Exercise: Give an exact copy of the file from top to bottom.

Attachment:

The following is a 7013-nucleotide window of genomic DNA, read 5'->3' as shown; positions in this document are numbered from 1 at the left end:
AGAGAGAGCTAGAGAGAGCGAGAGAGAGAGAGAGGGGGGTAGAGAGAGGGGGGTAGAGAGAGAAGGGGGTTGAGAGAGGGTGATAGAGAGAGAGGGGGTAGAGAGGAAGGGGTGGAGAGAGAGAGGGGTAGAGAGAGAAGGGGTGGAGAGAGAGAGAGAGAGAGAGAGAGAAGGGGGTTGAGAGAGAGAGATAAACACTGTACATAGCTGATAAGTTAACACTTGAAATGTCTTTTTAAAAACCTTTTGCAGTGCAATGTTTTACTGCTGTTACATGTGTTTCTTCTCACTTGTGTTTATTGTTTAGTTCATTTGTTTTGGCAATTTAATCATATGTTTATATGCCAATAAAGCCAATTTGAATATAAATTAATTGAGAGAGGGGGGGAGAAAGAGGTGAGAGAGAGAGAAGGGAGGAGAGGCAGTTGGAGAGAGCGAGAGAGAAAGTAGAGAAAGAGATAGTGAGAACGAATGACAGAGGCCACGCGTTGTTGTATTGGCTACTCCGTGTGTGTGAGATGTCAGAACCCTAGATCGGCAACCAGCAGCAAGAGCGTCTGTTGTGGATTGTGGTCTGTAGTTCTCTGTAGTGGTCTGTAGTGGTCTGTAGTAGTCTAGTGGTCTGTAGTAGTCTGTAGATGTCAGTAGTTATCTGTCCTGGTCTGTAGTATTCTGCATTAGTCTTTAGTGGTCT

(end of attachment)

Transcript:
The following is a 7013-nucleotide window of genomic DNA, read 5'->3' as shown; positions in this document are numbered from 1 at the left end:
AGAGAGAGCTAGAGAGAGCGAGAGAGAGAGAGAGGGGGGTAGAGAGAGGGGGGTAGAGAGAGAAGGGGGTTGAGAGAGGGTGATAGAGAGAGAGGGGGTAGAGAGGAAGGGGTGGAGAGAGAGAGGGGTAGAGAGAGAAGGGGTGGAGAGAGAGAGAGAGAGAGAGAGAGAAGGGGGTTGAGAGAGAGAGATAAACACTGTACATAGCTGATAAGTTAACACTTGAAATGTCTTTTTAAAAACCTTTTGCAGTGCAATGTTTTACTGCTGTTACATGTGTTTCTTCTCACTTGTGTTTATTGTTTAGTTCATTTGTTTTGGCAATTTAATCATATGTTTATATGCCAATAAAGCCAATTTGAATATAAATTAATTGAGAGAGGGGGGGAGAAAGAGGTGAGAGAGAGAGAAGGGAGGAGAGGCAGTTGGAGAGAGCGAGAGAGAAAGTAGAGAAAGAGATAGTGAGAACGAATGACAGAGGCCACGCGTTGTTGTATTGGCTACTCCGTGTGTGTGAGATGTCAGAACCCTAGATCGGCAACCAGCAGCAAGAGCGTCTGTTGTGGATTGTGGTCTGTAGTTCTCTGTAGTGGTCTGTAGTGGTCTGTAGTAGTCTAGTGGTCTGTAGTAGTCTGTAGATGTCAGTAGTTATCTGTCCTGGTCTGTAGTATTCTGCATTAGTCTTTAGTGGTCT